• Confirm proper tube placement.
    • Withdraw the plunger while observing forthe presence of gastric fluid or contents.
    • Instill the medication into the gastric tube.
    • Gently inject the saline.
    • Clamp off the distal tube.
    • Rectal Administration The rectum’s extreme vascularity promotes rapid drug absorption. Medications do not travel through the liver, and are not subject to hepatic alteration.
    • Catheter placement on needleless syringe
    • Syringe attached to endotracheal tube
    • Prepackaged enema container
    • Parenteral Drug Administration Drug administration outside of the gastrointestinal tract.
    • Syringes and Needles Syringe. Hypodermic needle.
    • Kinds of Parenteral Drug Containers  Glass ampules  Single and multidose vials  Nonconstituted syringes  Prefilled syringes  Intravenous medication fluids
    • Ampules and VialsAmpules. Vials.
    • Information On Drug Labels  Name of medication  Expiration date  Total dose and concentration
    • Hold the ampule upright and tap its top to dislodge any trapped solution.
    • Place gauze around the thin neck…
    • …and snap it off with your thumb.
    • Draw up the medication.
    • Confirm the vial label.
    • Prepare the syringe and hypodermic needle.
    • Cleanse the vial’s rubber top.
    • Insert the hypodermic needle into the rubber top and inject the air from the syringe into the vial.
    • The nonconstituteddrug vial actuallyconsists of two vials,one containing apowdered medicationand one containing aliquid mixingsolution.
    • Nonconstituted drugs come inseparate vials. Confirm the labels.
    • Remove all solution from the vial containing the mixing solution.
    • Cleanse the top of the vial containing the powdered drug and inject the solution.
    • Agitate or shake the vial to ensure complete mixture.
    • Prepare a new syringe and hypodermic needle.
    • Withdraw the appropriate volume of medication.
    • In the Mix-O-Vial system, the vials arejoined at the neck. Confirm the labels.
    • Squeeze the vials together to break theseal. Agitate or shake to mix completely.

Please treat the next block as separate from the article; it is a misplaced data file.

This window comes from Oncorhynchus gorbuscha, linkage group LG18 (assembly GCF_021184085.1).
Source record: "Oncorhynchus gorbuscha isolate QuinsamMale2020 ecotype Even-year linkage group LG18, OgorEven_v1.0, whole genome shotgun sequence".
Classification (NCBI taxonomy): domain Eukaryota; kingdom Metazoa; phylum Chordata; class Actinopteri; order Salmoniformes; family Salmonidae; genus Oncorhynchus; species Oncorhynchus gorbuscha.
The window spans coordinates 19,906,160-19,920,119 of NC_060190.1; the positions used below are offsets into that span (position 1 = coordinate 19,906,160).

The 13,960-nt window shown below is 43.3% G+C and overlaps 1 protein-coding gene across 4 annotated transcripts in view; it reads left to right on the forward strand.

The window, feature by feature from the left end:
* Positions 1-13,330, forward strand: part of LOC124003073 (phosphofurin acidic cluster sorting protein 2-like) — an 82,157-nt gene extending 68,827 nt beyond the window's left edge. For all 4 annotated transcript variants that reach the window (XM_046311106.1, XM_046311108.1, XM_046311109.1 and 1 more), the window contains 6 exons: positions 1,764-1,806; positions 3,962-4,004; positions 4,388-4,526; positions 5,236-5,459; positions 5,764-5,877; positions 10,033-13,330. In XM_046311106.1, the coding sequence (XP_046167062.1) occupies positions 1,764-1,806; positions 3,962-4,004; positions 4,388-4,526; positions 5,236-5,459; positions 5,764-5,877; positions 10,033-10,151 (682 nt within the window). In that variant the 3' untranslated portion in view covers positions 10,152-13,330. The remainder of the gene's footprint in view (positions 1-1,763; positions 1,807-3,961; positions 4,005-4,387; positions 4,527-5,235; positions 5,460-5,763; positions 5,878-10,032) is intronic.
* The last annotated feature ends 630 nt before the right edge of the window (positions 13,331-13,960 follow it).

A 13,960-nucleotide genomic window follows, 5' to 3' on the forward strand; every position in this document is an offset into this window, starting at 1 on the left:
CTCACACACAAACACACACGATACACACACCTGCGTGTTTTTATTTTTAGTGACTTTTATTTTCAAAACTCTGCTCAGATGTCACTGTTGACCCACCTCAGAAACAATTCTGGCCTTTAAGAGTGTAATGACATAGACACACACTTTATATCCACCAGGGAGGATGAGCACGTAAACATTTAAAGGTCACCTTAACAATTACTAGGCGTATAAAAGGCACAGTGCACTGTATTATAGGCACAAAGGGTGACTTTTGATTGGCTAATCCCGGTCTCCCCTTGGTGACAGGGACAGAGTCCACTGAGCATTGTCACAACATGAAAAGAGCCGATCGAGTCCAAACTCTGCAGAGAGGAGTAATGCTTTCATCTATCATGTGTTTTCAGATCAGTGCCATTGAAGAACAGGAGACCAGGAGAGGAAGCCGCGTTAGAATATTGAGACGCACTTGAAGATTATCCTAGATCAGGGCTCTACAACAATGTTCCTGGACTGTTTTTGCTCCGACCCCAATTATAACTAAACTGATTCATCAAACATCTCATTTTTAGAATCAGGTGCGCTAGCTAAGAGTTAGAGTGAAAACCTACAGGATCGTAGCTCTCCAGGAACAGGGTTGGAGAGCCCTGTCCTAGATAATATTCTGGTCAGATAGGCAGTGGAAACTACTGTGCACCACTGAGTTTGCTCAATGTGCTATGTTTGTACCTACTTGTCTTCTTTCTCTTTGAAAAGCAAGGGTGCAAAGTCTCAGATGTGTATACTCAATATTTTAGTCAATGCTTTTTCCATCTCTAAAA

• Withdraw the appropriate volume of medication.
    • Parenteral Routes Intradermal injection Subcutaneous injection Intramuscular injection Intravenous access Intraosseous infusion
    • Intradermal Injection
    • Assemble and prepare the needed equipment.
    • Check the medication.
    • Draw up the medication.
    • Prepare the administration site.
    • Pull the patient’s skin taut.
    • Insert the needle, bevel up at a 10°–15° angle.
    • Remove the needle and cover thepuncture site with an adhesive bandage.
    • Monitor the patient.
    • Subcutaneous Injection 45º
    • Subcutaneous Injection Sites
    • Prepare the equipment.
    • Check the medication.
    • Draw up the medication.
    • Prep the site.
    • Insert the needle at a 45° angle.
    • Remove the needle and cover the puncture site.
    • Monitor the patient.
    • Intramuscular Injection Sites Deltoid Dorsal gluteal Vastus lateralis Rectus femoris
    • Intramuscular Injection 90º
    • Intramuscular Injection Sites
    • Prepare the equipment.
    • Check the medication.
    • Draw up the medication.
    • Prepare the site.
    • Insert the needle at a 90° angle.
    • Remove the needle and cover the puncture site.
    • Monitor the patient.
    • Part 1 Summary Aseptic technique Medication administration routes Medication package Anatomy and physiology related to medication administration